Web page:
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In prostate cancer prognosis, telomere length may matter

Like the plastic caps at the end of shoelaces, telomeres protect — in their case — the interior-gene containing parts of chromosomes that carry a cell's instructional material.

Cancer cells are known to have short telomeres, but just how short they are from cancer cell to cancer cell may be a determining factor in a prostate cancer patient's prognosis, according to a study led by Johns Hopkins scientists.

"Doctors are looking for new ways to accurately predict prostate cancer patients' prognoses, because the current methods that use disease stage, Gleason score, and PSA are not perfect," says Alan Meeker, Ph.D., assistant professor of pathology at The Johns Hopkins University School of Medicine and its Kimmel Cancer Center. "Telomere shortening is common in cancer, but the degree of shortening varies from one cancer cell to another within each patient, and this variability may give us a better idea of how prostate cancers behave."

In the study, described in the October issue of Cancer Discovery, the scientists studied tissue samples from 596 men surgically treated for prostate cancer thought to be confined to the prostate and who were participants in a long-term follow-up study on men's health. Then, they used images of prostate cancer cells and nearby cells called stroma, which include smooth muscle and fibroblast cells, taken from surgery-tissue samples of each patient.

Meeker and his team used a technique they developed called telomere-specific fluorescent in situ hybridization (TELI-FISH) to measure telomere length in cancer and stromal cells. The technique uses fluorescent-labeled probes specific for particular locations in DNA, and is commonly used to detect or confirm gene or chromosome abnormalities. In the new study, a fluorescent probe specific for telomere regions was added to the cells, enabling the scientists to identify these specific chromosomal locations under a microscope and measure the level of fluorescence that corresponds to telomere length.

After determining telomere length for more than 40,000 cells among the samples, disease-pattern experts at Johns Hopkins then correlated telomere length measurements in the cancer and stromal cells with each patient's survival.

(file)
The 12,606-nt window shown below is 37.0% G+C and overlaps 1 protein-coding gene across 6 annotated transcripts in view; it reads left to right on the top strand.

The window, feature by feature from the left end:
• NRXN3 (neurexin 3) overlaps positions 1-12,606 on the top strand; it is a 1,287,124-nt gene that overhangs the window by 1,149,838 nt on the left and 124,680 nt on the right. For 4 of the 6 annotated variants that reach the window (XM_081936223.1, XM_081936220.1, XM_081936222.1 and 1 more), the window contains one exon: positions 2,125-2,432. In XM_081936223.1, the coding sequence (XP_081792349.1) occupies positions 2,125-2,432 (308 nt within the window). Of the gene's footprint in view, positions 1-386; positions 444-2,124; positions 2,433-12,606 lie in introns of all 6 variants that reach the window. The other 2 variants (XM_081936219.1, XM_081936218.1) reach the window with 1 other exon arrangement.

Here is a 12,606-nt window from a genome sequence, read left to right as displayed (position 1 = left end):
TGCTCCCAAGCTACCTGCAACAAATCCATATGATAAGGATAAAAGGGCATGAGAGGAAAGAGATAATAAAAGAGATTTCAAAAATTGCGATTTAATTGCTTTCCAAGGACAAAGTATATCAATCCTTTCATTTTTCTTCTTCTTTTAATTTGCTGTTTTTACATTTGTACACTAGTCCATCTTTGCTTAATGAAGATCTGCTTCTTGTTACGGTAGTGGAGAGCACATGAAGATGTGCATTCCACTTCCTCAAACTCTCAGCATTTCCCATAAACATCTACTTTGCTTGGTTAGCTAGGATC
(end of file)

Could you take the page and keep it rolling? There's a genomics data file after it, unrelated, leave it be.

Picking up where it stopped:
"Men who had a combination of more variable telomere length among cancer cells and shorter telomere length in stromal cells were more likely to develop metastatic disease and die sooner from their prostate cancer than other men," says Elizabeth Platz, Sc.D., M.P.H., professor of epidemiology at The Johns Hopkins Bloomberg School of Public Health and the Martin D. Abeloff Scholar in Cancer Prevention at the Johns Hopkins Kimmel Cancer Center.

In the group of 98 men with more variable telomere length in cancer cells and shorter telomeres in stromal cells, 20 died of their prostate cancer an average of 8.4 years after diagnosis. Accounting for standard prognostic factors, these men were 14 times more likely to die of their prostate cancer compared with another group of 98 men whose telomeres had less variable length among cancer cells and were longer in stromal cells. In this group, only one man died, and that was after 16.5 years.

"Our studies strongly suggest that the combination of telomere length in stromal cells and its variability among prostate cancer cells could be a marker for prostate cancer prognosis," says Platz.

Meeker and Platz are continuing to study additional groups of patients and are now using an automated fluorescence microscope and computer software to speed the collection of tissue images and extract telomere data.


Funding for the study was provided by the Department of Defense, the National Institutes of Health's National Cancer Institute (CA58236, CA55075, CA72036, CA133891, CA141298) and National Heart, Lung, and Blood Institute (HL35464), the Seraph Foundation, and the Prostate Cancer Foundation.

Tissue samples used for the study were taken from men enrolled in Harvard's Health Professionals Follow-Up Study.

Scientists contributing to the research include Christopher M. Heaphy, Ghil Suk Yoon, Sarah B. Peskoe, Corinne E. Joshu, Thomas K. Lee, Jessica L. Hicks, and Angelo M. De Marzo at Johns Hopkins; and Edward Giovannucci, Stacey A. Kenfield, Lorelei A. Mucci, and Meir J. Stampfer at Harvard School of Public Health.


Johns Hopkins Medicine (JHM), headquartered in Baltimore, Maryland, is a $6.7 billion integrated global health enterprise and one of the leading health care systems in the United States. JHM unites physicians and scientists of the Johns Hopkins University School of Medicine with the organizations, health professionals and facilities of The Johns Hopkins Hospital and Health System. JHM's mission is to improve the health of the community and the world by setting the standard of excellence in medical education, research and clinical care. Diverse and inclusive, JHM educates medical students, scientists, health care professionals and the public; conducts biomedical research; and provides patient-centered medicine to prevent, diagnose and treat human illness. JHM operates six academic and community hospitals, four suburban health care and surgery centers, more than 38 primary health care outpatient sites and other businesses that care for national and international patients and activities. The Johns Hopkins Hospital, opened in 1889, was ranked number one in the nation for 21 years by U.S. News & World Report.

Johns Hopkins Kimmel Cancer Center
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